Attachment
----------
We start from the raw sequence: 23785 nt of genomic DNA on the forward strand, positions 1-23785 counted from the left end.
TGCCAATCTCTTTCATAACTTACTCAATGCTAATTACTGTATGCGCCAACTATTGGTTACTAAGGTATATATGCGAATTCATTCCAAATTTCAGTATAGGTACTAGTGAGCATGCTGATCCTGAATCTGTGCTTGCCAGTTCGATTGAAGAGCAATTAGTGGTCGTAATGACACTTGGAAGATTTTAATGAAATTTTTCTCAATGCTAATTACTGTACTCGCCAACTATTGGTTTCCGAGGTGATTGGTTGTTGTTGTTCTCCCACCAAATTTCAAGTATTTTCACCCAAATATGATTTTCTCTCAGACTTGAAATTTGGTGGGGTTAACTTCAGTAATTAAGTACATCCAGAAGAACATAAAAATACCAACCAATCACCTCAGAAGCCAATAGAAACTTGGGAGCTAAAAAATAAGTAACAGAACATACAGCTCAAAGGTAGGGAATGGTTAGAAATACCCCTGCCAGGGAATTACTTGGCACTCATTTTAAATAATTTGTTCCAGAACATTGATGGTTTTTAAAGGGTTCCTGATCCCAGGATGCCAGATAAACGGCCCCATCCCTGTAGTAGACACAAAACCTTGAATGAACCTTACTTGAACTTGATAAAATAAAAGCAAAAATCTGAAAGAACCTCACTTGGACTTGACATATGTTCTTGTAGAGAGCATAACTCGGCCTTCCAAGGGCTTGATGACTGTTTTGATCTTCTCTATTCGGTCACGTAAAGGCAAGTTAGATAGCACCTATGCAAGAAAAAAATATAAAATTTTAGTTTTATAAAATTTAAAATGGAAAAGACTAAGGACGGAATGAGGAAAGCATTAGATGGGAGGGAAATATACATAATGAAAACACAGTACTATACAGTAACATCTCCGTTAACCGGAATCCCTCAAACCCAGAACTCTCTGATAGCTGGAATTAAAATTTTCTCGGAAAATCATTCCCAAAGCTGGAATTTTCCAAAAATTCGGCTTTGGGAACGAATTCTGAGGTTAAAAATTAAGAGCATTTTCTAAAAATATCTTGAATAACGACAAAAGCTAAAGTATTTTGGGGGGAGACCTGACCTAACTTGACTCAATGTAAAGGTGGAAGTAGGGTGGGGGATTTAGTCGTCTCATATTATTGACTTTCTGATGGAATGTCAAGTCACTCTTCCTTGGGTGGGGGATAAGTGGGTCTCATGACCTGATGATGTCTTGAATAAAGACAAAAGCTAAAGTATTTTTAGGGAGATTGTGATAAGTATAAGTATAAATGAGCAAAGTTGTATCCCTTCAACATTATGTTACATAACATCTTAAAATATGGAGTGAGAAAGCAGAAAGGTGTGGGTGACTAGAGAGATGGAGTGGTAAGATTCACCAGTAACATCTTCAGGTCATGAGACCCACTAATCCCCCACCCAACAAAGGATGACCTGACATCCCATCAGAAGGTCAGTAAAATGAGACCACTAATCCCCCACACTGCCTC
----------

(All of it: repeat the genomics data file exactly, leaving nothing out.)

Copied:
We start from the raw sequence: 23785 nt of genomic DNA on the forward strand, positions 1-23785 counted from the left end.
TGCCAATCTCTTTCATAACTTACTCAATGCTAATTACTGTATGCGCCAACTATTGGTTACTAAGGTATATATGCGAATTCATTCCAAATTTCAGTATAGGTACTAGTGAGCATGCTGATCCTGAATCTGTGCTTGCCAGTTCGATTGAAGAGCAATTAGTGGTCGTAATGACACTTGGAAGATTTTAATGAAATTTTTCTCAATGCTAATTACTGTACTCGCCAACTATTGGTTTCCGAGGTGATTGGTTGTTGTTGTTCTCCCACCAAATTTCAAGTATTTTCACCCAAATATGATTTTCTCTCAGACTTGAAATTTGGTGGGGTTAACTTCAGTAATTAAGTACATCCAGAAGAACATAAAAATACCAACCAATCACCTCAGAAGCCAATAGAAACTTGGGAGCTAAAAAATAAGTAACAGAACATACAGCTCAAAGGTAGGGAATGGTTAGAAATACCCCTGCCAGGGAATTACTTGGCACTCATTTTAAATAATTTGTTCCAGAACATTGATGGTTTTTAAAGGGTTCCTGATCCCAGGATGCCAGATAAACGGCCCCATCCCTGTAGTAGACACAAAACCTTGAATGAACCTTACTTGAACTTGATAAAATAAAAGCAAAAATCTGAAAGAACCTCACTTGGACTTGACATATGTTCTTGTAGAGAGCATAACTCGGCCTTCCAAGGGCTTGATGACTGTTTTGATCTTCTCTATTCGGTCACGTAAAGGCAAGTTAGATAGCACCTATGCAAGAAAAAAATATAAAATTTTAGTTTTATAAAATTTAAAATGGAAAAGACTAAGGACGGAATGAGGAAAGCATTAGATGGGAGGGAAATATACATAATGAAAACACAGTACTATACAGTAACATCTCCGTTAACCGGAATCCCTCAAACCCAGAACTCTCTGATAGCTGGAATTAAAATTTTCTCGGAAAATCATTCCCAAAGCTGGAATTTTCCAAAAATTCGGCTTTGGGAACGAATTCTGAGGTTAAAAATTAAGAGCATTTTCTAAAAATATCTTGAATAACGACAAAAGCTAAAGTATTTTGGGGGGAGACCTGACCTAACTTGACTCAATGTAAAGGTGGAAGTAGGGTGGGGGATTTAGTCGTCTCATATTATTGACTTTCTGATGGAATGTCAAGTCACTCTTCCTTGGGTGGGGGATAAGTGGGTCTCATGACCTGATGATGTCTTGAATAAAGACAAAAGCTAAAGTATTTTTAGGGAGATTGTGATAAGTATAAGTATAAATGAGCAAAGTTGTATCCCTTCAACATTATGTTACATAACATCTTAAAATATGGAGTGAGAAAGCAGAAAGGTGTGGGTGACTAGAGAGATGGAGTGGTAAGATTCACCAGTAACATCTTCAGGTCATGAGACCCACTAATCCCCCACCCAACAAAGGATGACCTGACATCCCATCAGAAGGTCAGTAAAATGAGACCACTAATCCCCCACACTGCCTC